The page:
Excitement and Exploration as the New Science Complex Opens

Two students talk to each others with other students walking by in the background in the new science center hub.
Image credit: Shannon O'Brien
Author  E.B. Bartels ’10
Published on 

“Things can and will go wrong, and we'll be patient with ourselves when they do,” Rebecca Belisle, assistant professor of physics at Wellesley, told her students in PHYS 210: Experimental Techniques on January 31, their first day in the lab this semester. The group was compiling a list of safety protocols, and Belisle reassured them that though accidents might happen, it’s all part of the process. “If you break stuff, it’s fine! Try things out! Be bold! Explosions are learning!” she shouted joyfully. The physics students laughed. “Well, maybe those are dangerous words to say on our first day in a new space,” she added.

Wintersession and the first week of the spring semester were held remotely due to the omicron surge, so Wellesley students were eager to return to in-person classes this week. But January 31 was a monumental day for another reason as well: It marked the start of classes in the brand-new Science Complex.

The Science Complex is now open to faculty, staff, and students; a public opening celebration is planned for this fall. Construction of the Science Complex, which is on target to achieve LEED Platinum certification for sustainable design, has been an enormous undertaking: It started in spring 2018, so members of the class of 2022 have been waiting their whole Wellesley careers to set foot in the new space.

Several staff members were on hand to direct students through the new building. Charlana Simmons, director of the ​​Ronald E. McNair Postbaccalaureate Achievement Program at Wellesley, said she “had a ball” helping them find their way: “The energy they bring to the campus is refreshing and has been missed!”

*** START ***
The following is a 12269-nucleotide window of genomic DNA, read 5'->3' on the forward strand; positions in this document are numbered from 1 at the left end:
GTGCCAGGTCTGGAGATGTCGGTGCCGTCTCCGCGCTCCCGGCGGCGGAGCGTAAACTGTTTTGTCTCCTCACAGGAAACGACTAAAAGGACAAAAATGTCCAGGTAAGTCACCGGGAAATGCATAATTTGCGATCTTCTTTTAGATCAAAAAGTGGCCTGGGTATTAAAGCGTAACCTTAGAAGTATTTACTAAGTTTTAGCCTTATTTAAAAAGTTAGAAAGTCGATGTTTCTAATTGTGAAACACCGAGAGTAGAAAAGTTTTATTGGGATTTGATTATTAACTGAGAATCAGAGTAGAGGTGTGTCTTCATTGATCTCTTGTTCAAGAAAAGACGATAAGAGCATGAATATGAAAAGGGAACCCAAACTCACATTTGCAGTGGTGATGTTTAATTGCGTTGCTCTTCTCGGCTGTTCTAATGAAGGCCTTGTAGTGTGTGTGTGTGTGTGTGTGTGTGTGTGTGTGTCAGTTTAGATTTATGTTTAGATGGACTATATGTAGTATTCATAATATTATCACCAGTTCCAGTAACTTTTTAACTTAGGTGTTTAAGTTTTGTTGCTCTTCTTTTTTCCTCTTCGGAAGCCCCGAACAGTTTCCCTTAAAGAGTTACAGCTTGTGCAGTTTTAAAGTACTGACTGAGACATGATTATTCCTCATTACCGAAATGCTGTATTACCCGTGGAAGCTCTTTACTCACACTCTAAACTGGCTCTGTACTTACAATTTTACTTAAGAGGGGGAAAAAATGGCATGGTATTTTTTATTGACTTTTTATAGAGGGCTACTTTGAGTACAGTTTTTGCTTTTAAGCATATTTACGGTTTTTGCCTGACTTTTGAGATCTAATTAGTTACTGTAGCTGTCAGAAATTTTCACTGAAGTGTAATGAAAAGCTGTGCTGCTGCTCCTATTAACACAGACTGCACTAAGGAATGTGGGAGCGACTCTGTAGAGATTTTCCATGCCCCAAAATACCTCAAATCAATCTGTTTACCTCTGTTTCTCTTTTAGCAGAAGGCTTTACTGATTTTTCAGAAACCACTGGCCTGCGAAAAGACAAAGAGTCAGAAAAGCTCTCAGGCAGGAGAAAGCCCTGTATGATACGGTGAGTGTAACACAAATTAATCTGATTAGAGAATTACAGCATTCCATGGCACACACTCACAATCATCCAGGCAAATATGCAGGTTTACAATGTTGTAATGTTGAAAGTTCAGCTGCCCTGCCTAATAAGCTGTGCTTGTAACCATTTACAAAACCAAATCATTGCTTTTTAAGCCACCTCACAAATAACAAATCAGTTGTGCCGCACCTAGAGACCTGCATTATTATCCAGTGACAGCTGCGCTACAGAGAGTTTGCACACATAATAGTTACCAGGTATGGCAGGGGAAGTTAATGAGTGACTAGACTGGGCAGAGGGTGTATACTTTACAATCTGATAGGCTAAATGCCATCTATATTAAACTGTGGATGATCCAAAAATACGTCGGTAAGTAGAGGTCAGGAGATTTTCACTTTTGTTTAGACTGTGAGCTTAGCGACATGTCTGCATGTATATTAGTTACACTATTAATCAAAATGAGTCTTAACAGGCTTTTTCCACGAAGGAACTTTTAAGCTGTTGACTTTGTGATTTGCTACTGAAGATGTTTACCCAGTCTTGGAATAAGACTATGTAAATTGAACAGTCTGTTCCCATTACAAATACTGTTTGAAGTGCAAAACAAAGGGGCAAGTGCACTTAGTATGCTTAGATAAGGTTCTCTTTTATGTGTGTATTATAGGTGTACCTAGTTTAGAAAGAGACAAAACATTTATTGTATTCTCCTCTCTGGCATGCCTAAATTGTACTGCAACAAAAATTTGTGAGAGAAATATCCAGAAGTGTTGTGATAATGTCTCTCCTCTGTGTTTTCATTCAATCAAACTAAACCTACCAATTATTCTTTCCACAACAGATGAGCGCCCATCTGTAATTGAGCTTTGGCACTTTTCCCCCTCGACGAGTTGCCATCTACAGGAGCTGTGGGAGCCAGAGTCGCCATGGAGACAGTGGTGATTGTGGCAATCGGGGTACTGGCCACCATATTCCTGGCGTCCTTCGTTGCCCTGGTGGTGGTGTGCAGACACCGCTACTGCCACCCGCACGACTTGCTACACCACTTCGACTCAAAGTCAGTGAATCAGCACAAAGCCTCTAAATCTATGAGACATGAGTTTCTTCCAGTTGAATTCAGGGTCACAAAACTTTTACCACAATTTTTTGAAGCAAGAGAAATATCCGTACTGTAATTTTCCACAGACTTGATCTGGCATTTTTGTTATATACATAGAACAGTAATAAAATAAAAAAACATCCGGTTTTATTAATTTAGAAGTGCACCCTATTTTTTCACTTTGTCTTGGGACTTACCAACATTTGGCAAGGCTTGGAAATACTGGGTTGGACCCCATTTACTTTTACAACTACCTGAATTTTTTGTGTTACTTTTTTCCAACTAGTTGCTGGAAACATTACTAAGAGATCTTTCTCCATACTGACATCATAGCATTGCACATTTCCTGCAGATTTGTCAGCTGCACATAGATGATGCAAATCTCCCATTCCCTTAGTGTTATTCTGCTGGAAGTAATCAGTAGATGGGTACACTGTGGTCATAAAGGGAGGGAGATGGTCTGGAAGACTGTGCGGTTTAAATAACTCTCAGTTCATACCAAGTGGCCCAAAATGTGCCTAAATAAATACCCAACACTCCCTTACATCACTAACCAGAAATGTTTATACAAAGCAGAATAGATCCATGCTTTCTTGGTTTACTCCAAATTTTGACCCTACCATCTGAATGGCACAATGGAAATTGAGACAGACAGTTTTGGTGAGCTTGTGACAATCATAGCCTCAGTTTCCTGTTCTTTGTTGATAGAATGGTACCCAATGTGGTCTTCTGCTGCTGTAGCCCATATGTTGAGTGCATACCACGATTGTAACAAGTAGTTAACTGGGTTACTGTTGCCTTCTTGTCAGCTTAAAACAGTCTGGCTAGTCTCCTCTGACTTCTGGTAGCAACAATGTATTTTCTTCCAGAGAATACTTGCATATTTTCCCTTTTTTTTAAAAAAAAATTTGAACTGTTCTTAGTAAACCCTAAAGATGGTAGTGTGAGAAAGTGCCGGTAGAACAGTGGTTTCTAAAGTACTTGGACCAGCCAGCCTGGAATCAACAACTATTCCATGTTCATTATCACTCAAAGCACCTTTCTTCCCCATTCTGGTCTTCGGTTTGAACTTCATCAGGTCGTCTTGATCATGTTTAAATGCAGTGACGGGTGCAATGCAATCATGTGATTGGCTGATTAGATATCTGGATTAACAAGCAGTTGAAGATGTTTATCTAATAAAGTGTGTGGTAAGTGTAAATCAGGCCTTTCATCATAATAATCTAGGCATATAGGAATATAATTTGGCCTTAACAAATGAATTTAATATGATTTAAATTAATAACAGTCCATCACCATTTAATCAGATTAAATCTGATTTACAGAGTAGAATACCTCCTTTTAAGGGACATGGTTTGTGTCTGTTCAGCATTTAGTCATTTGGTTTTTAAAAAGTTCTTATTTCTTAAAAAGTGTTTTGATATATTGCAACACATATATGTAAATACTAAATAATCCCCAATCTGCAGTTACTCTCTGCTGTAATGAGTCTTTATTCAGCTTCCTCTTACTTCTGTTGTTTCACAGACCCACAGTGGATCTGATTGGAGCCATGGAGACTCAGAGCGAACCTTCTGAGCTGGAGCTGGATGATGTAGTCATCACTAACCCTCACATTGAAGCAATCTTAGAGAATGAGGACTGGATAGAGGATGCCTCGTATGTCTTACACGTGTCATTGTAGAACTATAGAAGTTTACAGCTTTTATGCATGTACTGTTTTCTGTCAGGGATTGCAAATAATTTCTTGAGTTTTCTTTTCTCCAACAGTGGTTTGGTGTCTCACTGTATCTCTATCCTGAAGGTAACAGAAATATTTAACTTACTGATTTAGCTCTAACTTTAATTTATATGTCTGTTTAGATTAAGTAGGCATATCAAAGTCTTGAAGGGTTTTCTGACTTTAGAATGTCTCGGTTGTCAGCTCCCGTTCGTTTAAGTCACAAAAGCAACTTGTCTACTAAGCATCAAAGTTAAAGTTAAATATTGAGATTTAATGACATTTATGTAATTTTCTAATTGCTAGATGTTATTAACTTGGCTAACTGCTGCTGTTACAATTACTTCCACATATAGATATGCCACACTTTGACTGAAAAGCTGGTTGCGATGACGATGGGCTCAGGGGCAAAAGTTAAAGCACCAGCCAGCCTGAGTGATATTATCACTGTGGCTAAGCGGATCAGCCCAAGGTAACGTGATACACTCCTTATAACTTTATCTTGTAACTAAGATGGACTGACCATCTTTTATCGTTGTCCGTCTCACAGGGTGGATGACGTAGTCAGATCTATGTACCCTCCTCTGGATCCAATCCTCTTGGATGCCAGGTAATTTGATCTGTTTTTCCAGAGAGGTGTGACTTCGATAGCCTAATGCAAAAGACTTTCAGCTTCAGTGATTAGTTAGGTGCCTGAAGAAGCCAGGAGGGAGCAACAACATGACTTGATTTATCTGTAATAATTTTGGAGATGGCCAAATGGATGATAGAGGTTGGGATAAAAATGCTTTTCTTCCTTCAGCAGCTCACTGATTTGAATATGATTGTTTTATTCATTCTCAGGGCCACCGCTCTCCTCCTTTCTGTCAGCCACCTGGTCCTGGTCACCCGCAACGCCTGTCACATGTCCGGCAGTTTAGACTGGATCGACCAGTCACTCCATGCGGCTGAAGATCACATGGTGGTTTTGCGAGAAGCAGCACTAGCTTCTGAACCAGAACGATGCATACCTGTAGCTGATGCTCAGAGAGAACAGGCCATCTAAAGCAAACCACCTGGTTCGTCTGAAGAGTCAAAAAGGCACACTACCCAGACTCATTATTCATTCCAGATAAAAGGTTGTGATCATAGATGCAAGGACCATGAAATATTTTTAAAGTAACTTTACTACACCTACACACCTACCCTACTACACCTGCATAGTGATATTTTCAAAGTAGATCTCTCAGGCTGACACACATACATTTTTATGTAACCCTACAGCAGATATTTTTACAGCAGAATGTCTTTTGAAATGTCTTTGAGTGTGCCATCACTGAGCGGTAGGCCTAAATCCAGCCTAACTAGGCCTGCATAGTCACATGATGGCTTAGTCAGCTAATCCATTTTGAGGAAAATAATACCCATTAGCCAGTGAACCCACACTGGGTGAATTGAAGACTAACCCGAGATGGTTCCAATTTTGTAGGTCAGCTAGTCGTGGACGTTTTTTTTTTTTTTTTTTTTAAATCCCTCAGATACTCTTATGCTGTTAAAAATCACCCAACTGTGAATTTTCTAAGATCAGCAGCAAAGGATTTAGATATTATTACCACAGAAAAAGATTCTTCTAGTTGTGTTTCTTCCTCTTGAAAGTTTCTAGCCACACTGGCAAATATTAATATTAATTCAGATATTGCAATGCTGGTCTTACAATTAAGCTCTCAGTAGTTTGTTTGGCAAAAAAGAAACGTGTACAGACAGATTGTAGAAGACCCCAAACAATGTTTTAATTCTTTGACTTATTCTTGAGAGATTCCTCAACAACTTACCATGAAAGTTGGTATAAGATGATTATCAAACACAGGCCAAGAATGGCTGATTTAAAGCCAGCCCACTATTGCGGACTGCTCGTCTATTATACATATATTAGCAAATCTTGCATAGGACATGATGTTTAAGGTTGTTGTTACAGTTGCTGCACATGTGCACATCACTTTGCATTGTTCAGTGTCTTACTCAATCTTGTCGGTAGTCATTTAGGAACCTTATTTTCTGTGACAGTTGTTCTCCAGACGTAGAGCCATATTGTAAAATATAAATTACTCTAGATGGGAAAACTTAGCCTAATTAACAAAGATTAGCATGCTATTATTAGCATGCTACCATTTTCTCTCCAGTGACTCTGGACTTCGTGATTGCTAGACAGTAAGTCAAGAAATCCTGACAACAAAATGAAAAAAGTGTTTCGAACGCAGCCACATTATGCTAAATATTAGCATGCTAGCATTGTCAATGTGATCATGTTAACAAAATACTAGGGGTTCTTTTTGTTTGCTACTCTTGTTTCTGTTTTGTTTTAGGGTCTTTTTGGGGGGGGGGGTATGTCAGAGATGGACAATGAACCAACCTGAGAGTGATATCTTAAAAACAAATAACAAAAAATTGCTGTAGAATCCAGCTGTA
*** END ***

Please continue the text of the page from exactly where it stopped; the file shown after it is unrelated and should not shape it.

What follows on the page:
As students streamed into the new parts of the complex—including the Research, Innovation, and Teaching Building (the north wing) and the Chao Foundation Innovation Hub, which connects to the historic Faroll Focus—squeals of excitement and gasps echoed off the freshly painted walls: “Dude! It’s beautiful!” and “I can’t believe how pretty it is!” Students stopped mid-stride to take pictures, throw out their arms gleefully, or point up at the exposed wood beams and spherical light fixtures. Simmons said one student told her she wished she were a science major just so she could spend more time in the new space, and a senior said she was happy she could experience the final product before she graduated. Architecture students in particular were in awe of the preservation of the old Sage building wall in the Faroll Focus.

Students quickly made themselves at home in the many cozy corners of the new space. Lana Honcharuk ’24 set herself up to work at a table near a big, bright window in the hub, and her friend Yasmin Afifi ’22 stopped to say hi. They gushed about the natural light and all the places to sit—“And there are outlets everywhere!” Both had class in the building for the first time that morning, and Honcharuk said she came 30 minutes early just to walk around and explore.

In her NEUR 310: Neuroethology of Decision Making class, Kresa Family Assistant Professor of Neuroscience Sara Wasserman ’02 asked students to design and build prototypes of their friend’s dream cell phone. The table was littered with pom-poms, felt, yarn, pipe cleaners, string, foam, and tinfoil, and Wasserman put on a playlist featuring Paul Simon and Smokey Robinson. When Wasserman was asked how the Science Complex compares now to how it was when she was a student, she laughed: “Night and day!” She gestured at the tall windows and large tables and the sweeping views of Wellesley’s landscape—but at the center of it all were her students, laughing and chatting as they handed scissors and tape to one another, working together.

Hira Khan ’23, Alex Tse’23, and Ilma Aamir ’23 sat around a tucked-away table on the fourth floor, chatting about their recent Wordle attempts as they looked out over the snowy Science Complex roof toward Galen Stone Tower. Sachi Tanwar ’23 settled into a wooden alcove on the north side of the building, overlooking the snow-covered Whitin Observatory. Tanwar said prior to the opening of the new Science Complex spaces, the east side of campus had few spots for students to hang out. But that’s all changing now. “I love this building,” Tanwar said. “I won’t be leaving ever.”